Edward Carter is first documented in Bulmers' Directory of Derbyshire in 1895 as landlord of the Blue Bell public house in Long Eaton High St.  No documentary evidence is available except that he took over the affairs of F.N.Barber sometime around 1905-08.  It is quite possible that Barber moved to Draycott; I recently uncovered a ginger beer bottle marked 'W. BARBER, ROSE & CROWN DRAYCOTT' so it is likely that he/or his wife became publicans.


Carter expanded the product range bottling Orangeade,lemonade, ginger beer, horehound beer and soda water. Carters soft drinks rapidly became the most popular in the area.  Prior to the beginning of World War 1 in 1914 many of his competitors had ceased trading. Most were unable to update their machinery, much of which was the same as that used in the 1870s. Carters had invested in new Barnett & Foster pressurised filling equipment. The machinery, with its brass dials and carbon dioxide tanks were polished lovingly until they gleamed.  Every day fresh lemons,oranges and ginger were crushed to form flavours to be mixed with syrups.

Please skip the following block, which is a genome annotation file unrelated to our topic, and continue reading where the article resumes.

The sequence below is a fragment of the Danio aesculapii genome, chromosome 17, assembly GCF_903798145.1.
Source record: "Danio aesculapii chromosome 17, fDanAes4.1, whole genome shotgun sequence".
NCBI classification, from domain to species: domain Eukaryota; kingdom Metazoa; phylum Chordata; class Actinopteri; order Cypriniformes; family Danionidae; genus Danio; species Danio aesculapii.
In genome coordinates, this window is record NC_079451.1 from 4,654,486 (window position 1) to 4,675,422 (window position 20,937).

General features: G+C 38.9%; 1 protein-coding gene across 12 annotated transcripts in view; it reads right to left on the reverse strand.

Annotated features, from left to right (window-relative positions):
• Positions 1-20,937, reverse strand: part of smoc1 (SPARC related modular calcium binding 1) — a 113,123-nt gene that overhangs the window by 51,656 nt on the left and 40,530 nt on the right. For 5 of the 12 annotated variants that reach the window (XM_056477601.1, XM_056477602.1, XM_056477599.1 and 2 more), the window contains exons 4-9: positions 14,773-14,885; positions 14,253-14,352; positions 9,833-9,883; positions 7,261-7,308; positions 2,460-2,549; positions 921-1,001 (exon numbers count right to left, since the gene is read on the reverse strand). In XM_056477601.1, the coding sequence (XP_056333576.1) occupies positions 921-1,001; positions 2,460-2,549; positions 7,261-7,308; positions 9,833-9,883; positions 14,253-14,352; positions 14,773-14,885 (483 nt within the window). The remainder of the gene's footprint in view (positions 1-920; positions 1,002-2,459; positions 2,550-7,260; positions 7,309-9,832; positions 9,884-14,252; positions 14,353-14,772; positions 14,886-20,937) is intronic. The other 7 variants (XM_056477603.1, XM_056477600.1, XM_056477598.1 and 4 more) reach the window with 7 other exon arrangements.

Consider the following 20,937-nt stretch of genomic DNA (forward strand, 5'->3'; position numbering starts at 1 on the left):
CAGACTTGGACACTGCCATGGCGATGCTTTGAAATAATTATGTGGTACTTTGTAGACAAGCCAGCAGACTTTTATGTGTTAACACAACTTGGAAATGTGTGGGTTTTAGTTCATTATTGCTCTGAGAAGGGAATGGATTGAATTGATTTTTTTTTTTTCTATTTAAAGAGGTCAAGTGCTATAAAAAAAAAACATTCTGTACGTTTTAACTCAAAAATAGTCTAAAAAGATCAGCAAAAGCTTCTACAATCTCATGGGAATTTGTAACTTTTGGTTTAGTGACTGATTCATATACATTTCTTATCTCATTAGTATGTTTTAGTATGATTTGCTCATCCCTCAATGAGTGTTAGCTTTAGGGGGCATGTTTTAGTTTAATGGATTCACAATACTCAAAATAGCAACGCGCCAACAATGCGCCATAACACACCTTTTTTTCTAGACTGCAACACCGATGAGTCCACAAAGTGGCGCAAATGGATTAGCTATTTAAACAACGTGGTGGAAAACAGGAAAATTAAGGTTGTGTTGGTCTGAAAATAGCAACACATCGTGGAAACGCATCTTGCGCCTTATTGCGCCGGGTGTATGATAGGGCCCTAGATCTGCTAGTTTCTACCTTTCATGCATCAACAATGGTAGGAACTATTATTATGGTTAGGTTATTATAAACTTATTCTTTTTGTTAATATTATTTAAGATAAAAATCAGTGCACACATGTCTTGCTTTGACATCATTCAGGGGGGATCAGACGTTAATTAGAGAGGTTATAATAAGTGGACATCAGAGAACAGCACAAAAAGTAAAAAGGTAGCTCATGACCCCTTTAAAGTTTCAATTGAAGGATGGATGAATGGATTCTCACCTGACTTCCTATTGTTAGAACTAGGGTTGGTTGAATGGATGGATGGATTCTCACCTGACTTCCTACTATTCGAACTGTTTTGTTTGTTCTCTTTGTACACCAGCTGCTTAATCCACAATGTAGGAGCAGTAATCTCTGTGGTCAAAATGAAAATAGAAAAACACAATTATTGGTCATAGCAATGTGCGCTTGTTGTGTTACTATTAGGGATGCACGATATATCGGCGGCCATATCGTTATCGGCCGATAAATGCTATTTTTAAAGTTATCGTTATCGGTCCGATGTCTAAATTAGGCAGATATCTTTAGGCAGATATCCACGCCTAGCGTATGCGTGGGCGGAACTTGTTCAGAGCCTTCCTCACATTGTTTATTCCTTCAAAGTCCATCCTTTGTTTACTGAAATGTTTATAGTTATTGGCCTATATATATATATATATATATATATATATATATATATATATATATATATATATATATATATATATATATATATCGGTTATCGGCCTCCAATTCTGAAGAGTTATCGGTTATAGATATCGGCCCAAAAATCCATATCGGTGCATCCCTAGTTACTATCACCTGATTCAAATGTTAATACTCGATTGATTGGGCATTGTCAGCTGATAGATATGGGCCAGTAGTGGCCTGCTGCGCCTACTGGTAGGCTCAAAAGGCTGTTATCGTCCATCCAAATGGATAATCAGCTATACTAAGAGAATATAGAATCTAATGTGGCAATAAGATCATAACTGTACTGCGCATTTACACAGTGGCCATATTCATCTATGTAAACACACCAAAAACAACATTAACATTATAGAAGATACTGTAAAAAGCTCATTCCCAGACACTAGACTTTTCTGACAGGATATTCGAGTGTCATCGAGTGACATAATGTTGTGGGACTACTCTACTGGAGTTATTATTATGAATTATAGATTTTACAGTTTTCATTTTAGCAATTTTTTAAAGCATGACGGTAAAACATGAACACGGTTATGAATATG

Carter began to use the newer-fangled bottle closures.  Out went the Codd bottle (he did use them up until 1920 for lemon and orangeade) and corks, in came the screw thread and the crown cap, Carters could refill and re-sell at twice the rate of the competition.






Left: the variety of bottle types used by Carters in the period up to the Great War



In 1919 Edward Carter sold his business to Anthony J Marmont. Marmont had been the manager of the Stroud mineral water company before the war. He had served in East Africa during the conflict and had returned to take up his old profession.